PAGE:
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Think Twice Before Using URL-Shorteners in Newsletters

June 9, 2016

URL Shortener in Newsletters

Emails With Shortened Links Can Be Blocked

Sending newsletters these days is child’s play. But if you’re not careful, there are simple mistakes that can have big, bad consequences.

One big mistake that email marketers sometimes make is using URL shorteners in their newsletters. URL shortners are very popular on social media, as people look to save precious characters for tweeting.

Long URLs are automatically chopped and put into shorter, branded links. This makes a lot of sense on the web, and in particular for services like Twitter and Facebook. But the story is quite different when it comes to your next email marketing campaign.

Using URL-shorteners can have negative consequences

Be very careful before you use any kind of URL shortener in your URL, because it can have really big consequences. The reason is that spammers often use link shorteners to camouflage the links in their emails. The text around the link says one thing, but it’s impossible to see in the email where it will lead you.

As a result, several different email clients have stopped delivering emails that contain shortened URLs. All newsletters that contain these kinds of links are directly blocked and don’t make it into the inbox.

They’re not even flagged as spam, but literally blocked and will count as a Hard Bounce (delivery failure). This means that not only is your newsletter not being delivered, but your newsletter software will automatically take senders off your mailing list because it will think that the email address is incorrect.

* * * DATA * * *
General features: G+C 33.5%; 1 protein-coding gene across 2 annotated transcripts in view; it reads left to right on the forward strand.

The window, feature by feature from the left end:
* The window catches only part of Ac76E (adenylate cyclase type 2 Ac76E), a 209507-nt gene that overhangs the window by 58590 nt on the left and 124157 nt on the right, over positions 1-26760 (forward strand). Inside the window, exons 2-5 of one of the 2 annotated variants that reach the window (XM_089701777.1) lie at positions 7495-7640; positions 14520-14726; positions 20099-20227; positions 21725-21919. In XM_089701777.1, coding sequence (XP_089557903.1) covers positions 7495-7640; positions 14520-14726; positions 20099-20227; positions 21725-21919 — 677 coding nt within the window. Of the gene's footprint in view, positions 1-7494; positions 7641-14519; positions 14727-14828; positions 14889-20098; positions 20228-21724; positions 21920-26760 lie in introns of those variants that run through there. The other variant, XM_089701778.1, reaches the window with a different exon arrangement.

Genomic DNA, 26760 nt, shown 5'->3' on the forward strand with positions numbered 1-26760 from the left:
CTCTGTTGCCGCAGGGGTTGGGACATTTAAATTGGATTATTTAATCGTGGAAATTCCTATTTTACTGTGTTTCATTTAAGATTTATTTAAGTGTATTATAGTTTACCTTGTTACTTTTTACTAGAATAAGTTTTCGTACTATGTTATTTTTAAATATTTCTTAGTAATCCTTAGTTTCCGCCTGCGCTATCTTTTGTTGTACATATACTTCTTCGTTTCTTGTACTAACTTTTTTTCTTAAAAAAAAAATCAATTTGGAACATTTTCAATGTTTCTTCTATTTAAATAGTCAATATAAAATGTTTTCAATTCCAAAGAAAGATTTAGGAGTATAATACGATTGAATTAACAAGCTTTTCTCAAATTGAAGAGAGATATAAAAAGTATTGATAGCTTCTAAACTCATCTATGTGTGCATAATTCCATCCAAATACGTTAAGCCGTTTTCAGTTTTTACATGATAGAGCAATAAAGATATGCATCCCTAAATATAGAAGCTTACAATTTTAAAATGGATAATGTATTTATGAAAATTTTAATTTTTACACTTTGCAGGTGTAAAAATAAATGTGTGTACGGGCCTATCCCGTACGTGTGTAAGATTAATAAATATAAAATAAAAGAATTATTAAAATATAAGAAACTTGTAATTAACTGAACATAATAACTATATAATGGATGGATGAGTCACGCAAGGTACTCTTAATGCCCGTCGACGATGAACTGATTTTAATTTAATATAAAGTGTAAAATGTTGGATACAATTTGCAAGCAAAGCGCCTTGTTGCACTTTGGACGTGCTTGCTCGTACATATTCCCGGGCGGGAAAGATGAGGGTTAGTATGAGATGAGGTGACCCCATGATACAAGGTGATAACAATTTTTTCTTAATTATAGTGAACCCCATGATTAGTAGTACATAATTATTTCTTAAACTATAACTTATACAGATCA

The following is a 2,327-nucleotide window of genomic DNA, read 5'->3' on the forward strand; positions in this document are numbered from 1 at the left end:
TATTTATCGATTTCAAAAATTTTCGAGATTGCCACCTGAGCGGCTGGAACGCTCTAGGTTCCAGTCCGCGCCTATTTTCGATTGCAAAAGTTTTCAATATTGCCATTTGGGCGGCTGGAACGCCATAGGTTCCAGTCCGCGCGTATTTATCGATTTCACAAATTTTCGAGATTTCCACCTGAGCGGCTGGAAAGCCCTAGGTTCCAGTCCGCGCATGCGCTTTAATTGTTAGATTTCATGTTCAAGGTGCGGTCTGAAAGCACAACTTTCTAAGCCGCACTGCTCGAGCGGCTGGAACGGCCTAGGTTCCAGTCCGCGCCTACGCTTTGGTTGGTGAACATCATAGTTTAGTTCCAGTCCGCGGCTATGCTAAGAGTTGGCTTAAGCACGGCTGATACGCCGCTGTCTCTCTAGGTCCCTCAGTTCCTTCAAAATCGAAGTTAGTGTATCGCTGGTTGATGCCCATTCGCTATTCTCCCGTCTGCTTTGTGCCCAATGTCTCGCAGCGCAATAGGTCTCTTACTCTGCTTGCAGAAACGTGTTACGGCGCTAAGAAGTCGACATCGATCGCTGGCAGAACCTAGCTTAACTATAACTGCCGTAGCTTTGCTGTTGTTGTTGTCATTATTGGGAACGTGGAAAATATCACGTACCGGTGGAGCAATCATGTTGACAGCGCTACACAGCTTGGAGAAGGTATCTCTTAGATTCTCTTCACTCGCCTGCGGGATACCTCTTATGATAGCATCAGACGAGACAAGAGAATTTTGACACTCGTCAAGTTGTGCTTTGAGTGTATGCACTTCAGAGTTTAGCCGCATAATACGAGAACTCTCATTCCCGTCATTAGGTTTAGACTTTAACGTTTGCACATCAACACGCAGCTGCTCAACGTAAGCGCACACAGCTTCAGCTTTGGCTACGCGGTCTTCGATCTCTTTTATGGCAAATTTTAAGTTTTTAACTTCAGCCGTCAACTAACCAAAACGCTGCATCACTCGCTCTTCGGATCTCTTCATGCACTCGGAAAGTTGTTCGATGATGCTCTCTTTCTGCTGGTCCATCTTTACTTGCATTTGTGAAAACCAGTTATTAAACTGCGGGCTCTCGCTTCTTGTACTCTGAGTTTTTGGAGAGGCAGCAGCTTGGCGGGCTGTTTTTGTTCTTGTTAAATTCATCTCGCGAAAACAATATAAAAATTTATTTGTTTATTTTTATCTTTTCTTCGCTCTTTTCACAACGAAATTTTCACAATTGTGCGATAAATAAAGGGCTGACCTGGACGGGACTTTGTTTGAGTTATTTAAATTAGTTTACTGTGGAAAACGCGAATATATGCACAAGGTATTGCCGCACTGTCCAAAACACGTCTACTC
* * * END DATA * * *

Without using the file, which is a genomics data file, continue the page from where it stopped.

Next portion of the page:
The reason this happens is one of the most important worldwide blacklists, which is called Spamhouse. Spamhouse collects lists of URL shortened links and stores them automatically. Many providers and mail servers check all incoming mails against entries on this blacklist. Emails with positive hits in Spamhouse will be blocked, or directed to the spam folder. Either way, your contacts probably won’t see the emails.

We recommend all Newsletter2Go users to generally refrain from using link-shorteners. This is the best way to ensure that they don’t somehow end up on a Blacklist.

Alternatives to Link Shorteners

Instead of using URL shorteners, stick to anchor texts. For example: Newsletter2Go instead of https://www.newsletter2go.ca/ It is better in this context than a link shortener, anyway, because it says exactly where the link will lead.

If you’d like to avoid having your tracked links use a Newsletter2Go domain, you can also set up your own custom tracking domain. This means that your own domain will be displayed within your newsletter. This option is secure and more trustworthy than using a URL shortner. There’s no danger that your links will lead to your email getting flagged as spam.

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